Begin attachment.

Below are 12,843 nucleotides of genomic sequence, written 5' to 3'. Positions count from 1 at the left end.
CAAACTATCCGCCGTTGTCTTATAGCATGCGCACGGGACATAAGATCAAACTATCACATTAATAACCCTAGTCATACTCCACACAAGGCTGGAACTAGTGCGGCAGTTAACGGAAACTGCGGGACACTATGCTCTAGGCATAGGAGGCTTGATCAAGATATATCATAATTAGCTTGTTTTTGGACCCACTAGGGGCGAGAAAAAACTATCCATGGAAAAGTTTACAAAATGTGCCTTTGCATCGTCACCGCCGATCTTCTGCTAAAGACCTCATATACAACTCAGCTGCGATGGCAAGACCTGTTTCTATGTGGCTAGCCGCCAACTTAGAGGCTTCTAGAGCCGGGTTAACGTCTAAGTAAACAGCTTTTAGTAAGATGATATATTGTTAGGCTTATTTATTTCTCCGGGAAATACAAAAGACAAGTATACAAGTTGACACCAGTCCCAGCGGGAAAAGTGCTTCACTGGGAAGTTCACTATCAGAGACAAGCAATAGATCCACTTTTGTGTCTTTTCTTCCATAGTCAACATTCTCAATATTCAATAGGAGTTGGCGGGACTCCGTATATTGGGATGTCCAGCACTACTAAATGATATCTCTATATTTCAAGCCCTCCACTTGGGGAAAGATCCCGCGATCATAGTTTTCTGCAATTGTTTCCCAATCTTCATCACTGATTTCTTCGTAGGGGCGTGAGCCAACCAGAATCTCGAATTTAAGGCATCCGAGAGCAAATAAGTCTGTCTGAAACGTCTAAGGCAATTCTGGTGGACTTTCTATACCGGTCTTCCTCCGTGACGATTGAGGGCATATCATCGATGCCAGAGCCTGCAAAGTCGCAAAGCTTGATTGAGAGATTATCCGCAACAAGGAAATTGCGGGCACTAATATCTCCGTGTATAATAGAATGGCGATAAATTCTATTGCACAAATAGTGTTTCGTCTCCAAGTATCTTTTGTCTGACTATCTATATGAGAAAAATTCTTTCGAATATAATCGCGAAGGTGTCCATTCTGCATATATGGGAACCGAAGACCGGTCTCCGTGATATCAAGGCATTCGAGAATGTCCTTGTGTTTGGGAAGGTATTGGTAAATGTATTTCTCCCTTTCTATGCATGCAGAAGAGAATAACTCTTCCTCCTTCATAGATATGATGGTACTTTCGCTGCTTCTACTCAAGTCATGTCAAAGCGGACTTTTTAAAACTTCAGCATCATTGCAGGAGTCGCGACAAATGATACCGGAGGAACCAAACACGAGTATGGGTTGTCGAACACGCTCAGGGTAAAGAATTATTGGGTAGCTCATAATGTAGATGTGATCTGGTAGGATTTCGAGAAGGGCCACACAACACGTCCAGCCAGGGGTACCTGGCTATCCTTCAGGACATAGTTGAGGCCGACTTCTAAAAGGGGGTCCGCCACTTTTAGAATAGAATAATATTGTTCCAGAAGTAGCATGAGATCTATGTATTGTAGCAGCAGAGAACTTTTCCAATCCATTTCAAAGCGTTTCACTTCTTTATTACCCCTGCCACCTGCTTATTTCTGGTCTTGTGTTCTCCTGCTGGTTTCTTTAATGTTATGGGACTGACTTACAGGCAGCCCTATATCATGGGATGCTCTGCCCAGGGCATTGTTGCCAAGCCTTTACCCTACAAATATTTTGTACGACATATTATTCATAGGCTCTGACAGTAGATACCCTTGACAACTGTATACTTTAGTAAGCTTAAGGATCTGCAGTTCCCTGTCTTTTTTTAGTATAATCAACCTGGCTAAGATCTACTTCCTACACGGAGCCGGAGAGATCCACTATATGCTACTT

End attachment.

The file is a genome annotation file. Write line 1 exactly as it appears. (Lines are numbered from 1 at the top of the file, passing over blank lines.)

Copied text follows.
Below are 12,843 nucleotides of genomic sequence, written 5' to 3'. Positions count from 1 at the left end.